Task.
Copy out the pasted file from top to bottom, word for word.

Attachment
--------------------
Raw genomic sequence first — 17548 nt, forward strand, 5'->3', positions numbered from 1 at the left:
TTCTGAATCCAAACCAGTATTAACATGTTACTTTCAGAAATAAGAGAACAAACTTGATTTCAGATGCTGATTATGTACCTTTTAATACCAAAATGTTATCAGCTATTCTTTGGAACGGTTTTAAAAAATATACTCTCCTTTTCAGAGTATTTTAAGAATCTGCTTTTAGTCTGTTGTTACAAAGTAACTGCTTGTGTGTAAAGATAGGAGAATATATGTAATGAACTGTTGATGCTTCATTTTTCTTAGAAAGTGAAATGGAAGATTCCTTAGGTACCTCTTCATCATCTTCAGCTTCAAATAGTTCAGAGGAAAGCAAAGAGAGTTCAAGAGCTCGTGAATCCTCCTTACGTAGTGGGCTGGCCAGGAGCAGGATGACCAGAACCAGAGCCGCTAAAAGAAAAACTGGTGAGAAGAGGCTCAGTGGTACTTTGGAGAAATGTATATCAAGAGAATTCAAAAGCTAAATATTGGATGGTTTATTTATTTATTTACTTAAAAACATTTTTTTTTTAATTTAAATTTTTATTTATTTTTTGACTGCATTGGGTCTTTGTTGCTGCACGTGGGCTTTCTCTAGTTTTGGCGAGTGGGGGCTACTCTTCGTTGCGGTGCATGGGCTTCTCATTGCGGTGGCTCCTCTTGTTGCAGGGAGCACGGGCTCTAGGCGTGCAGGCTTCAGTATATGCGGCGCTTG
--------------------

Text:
Raw genomic sequence first — 17548 nt, forward strand, 5'->3', positions numbered from 1 at the left:
TTCTGAATCCAAACCAGTATTAACATGTTACTTTCAGAAATAAGAGAACAAACTTGATTTCAGATGCTGATTATGTACCTTTTAATACCAAAATGTTATCAGCTATTCTTTGGAACGGTTTTAAAAAATATACTCTCCTTTTCAGAGTATTTTAAGAATCTGCTTTTAGTCTGTTGTTACAAAGTAACTGCTTGTGTGTAAAGATAGGAGAATATATGTAATGAACTGTTGATGCTTCATTTTTCTTAGAAAGTGAAATGGAAGATTCCTTAGGTACCTCTTCATCATCTTCAGCTTCAAATAGTTCAGAGGAAAGCAAAGAGAGTTCAAGAGCTCGTGAATCCTCCTTACGTAGTGGGCTGGCCAGGAGCAGGATGACCAGAACCAGAGCCGCTAAAAGAAAAACTGGTGAGAAGAGGCTCAGTGGTACTTTGGAGAAATGTATATCAAGAGAATTCAAAAGCTAAATATTGGATGGTTTATTTATTTATTTACTTAAAAACATTTTTTTTTTAATTTAAATTTTTATTTATTTTTTGACTGCATTGGGTCTTTGTTGCTGCACGTGGGCTTTCTCTAGTTTTGGCGAGTGGGGGCTACTCTTCGTTGCGGTGCATGGGCTTCTCATTGCGGTGGCTCCTCTTGTTGCAGGGAGCACGGGCTCTAGGCGTGCAGGCTTCAGTATATGCGGCGCTTG